I had my 60th last week and I’m half a stone lighter than this time last year (9st12) and stable. I worked out my problem is bread – so I don’t have it in the house. I eat tons of fruit – it’s my go-to when peckish. Of course I ‘sin’ but I count every hour of ‘good behaviour’ as a positive (I count how many good hours in a day), and each ‘sin’ as a one-off and not a signal to ‘give up dieting for the rest of the day’. We are all different so it’s about understanding what inspires you and what never to have in the house (if you don’t buy it you can’t eat it).
Exercise! I have some injuries (knees, torn quad tendons, torn rotator cuffs in both shoulders, etc). So I don’t do Crossfit. I think it would mess me up. I have just started to do back squats again with very light weight. I do front squats with Kettlebells too (15 reps, 6 sets). Can’t really do dead lifts yet (have 3 herniated disks in my back). I do moderate cardio on the Stairmaster every day and then climb mountains every weekend with 20-25 pounds on my back (for 7 months a year). With my current diet I am losing more muscle than I am fat. Say 1 pound of muscle and .1 pound of fat every week. How can I reduce the muscle loss? No cardio? Do the interval training instead? My plan is to get down to 150 lb (I am 5’8″) and then start taking 5 grams of creatine a day and start building back the muscle.
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The keto diet has been shown to have many health benefits, including weight loss and possibly reducing the risk or severity of diseases such as type 2 diabetes and epilepsy. According to a study published in August 2013 the European Journal of Clinical Nutrition, there’s also some evidence that the keto diet can help clear up the skin, because high-glycemic foods (which are high in carbs) can promote acne.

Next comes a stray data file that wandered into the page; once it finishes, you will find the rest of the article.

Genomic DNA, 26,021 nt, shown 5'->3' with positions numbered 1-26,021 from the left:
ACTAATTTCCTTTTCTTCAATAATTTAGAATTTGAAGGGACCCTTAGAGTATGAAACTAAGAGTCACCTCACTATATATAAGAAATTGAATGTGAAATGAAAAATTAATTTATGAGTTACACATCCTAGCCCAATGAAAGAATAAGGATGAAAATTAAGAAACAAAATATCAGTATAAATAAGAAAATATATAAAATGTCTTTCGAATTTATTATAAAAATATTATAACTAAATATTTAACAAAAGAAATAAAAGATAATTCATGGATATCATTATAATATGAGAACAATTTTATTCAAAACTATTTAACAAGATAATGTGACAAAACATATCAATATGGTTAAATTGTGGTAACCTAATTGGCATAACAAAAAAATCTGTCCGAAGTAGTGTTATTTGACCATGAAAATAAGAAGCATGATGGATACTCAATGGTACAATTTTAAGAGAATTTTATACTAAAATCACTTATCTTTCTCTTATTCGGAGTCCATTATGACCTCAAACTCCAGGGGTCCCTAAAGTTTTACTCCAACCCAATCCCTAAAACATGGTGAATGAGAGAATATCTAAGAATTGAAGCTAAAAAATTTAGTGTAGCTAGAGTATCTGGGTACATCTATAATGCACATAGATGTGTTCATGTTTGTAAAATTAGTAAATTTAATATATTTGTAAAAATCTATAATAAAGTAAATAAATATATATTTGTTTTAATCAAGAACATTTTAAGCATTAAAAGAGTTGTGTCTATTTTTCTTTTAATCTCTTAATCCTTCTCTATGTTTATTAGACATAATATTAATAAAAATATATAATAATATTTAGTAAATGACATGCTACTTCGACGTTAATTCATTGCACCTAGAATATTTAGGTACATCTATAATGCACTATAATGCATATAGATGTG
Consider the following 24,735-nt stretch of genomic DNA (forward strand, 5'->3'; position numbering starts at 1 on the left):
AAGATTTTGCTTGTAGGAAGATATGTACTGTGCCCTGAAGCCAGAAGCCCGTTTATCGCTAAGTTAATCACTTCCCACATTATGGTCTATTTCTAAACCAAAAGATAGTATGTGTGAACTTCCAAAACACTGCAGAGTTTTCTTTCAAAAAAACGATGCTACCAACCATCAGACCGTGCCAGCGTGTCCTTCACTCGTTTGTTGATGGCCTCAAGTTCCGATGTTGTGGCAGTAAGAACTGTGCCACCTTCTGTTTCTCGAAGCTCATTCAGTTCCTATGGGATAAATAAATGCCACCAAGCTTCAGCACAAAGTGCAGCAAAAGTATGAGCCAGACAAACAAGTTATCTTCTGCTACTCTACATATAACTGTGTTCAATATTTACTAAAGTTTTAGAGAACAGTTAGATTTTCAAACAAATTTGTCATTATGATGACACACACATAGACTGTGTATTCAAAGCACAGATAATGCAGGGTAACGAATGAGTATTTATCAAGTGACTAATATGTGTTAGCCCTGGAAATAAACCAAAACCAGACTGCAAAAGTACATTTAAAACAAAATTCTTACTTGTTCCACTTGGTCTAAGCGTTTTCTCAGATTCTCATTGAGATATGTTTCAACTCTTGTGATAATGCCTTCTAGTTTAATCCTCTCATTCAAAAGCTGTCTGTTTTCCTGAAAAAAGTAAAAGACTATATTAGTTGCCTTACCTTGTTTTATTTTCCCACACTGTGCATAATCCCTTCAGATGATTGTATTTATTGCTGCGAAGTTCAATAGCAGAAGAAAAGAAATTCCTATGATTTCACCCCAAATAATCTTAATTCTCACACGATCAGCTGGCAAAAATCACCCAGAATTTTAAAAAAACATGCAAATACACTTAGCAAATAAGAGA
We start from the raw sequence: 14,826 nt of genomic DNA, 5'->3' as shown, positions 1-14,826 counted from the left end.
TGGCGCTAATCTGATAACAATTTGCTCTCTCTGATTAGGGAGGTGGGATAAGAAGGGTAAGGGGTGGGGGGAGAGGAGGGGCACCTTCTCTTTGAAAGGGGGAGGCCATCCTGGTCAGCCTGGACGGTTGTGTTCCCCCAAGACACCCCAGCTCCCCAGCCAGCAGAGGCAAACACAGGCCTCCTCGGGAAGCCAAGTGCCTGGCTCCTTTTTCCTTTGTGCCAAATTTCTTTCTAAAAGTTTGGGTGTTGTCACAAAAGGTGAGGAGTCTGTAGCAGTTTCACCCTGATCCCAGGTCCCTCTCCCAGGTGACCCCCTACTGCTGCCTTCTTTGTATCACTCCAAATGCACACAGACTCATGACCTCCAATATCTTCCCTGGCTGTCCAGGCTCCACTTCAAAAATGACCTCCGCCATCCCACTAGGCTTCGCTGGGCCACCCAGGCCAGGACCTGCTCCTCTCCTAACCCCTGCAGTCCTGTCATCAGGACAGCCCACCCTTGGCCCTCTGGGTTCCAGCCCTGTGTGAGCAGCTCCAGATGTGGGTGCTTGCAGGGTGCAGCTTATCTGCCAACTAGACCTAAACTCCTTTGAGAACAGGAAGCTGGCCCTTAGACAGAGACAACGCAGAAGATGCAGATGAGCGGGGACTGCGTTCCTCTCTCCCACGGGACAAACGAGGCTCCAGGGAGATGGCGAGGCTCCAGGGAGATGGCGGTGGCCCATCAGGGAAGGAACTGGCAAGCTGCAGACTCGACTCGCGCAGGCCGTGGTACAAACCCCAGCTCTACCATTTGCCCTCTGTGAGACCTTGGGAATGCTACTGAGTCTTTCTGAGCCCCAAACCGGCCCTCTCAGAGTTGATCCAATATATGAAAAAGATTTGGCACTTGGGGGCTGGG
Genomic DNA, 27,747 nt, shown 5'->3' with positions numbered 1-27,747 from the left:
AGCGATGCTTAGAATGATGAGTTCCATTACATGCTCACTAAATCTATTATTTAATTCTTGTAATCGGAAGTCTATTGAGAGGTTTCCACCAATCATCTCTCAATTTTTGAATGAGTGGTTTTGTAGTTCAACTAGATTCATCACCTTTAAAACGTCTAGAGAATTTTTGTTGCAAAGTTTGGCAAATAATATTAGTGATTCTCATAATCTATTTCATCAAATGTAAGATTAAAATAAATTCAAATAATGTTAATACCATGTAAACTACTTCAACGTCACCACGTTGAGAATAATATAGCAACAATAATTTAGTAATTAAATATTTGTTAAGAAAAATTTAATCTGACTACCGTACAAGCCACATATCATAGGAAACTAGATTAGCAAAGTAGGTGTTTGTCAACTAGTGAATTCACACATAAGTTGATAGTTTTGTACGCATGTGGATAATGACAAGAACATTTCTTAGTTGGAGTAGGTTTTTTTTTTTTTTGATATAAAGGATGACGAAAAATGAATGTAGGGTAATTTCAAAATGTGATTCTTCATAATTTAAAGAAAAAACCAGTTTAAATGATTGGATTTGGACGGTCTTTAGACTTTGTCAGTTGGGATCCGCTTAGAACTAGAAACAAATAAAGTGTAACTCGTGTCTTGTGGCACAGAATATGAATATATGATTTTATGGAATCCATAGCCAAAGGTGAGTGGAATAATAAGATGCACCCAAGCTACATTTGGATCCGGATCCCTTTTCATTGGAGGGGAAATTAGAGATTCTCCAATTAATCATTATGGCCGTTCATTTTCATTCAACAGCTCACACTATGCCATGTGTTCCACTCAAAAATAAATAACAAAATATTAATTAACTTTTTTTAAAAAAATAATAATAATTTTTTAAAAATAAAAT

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And the alternative is much worse! “I’m not saying I plan to age without putting up a good fight (goodness knows I spend enough money on serums and creams each month), but beyond that I am proud of the life experiences, both good and challenging, that those lines reflect,” says Monique Honaman, author of The High Road Has Less Traffic: Honest Advice on The Path Through Love and Divorce. Her advice? “Own your lines and their story.”
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The 36-year-old model's body is so incredible, she's logged camera time for Victoria's Secret and Sport's Illustrated Swim. And her tip for keeping her diet in check is kind of genius: She keeps her bod on display at all times. "Eating smart is all about having an awareness of your body," she explained to Women's Health in 2012. "The most obvious way to do that is by seeing it. So when you're trying to lose weight, spend more time wearing less. I don't think I could eat a plate of nachos naked—could you?"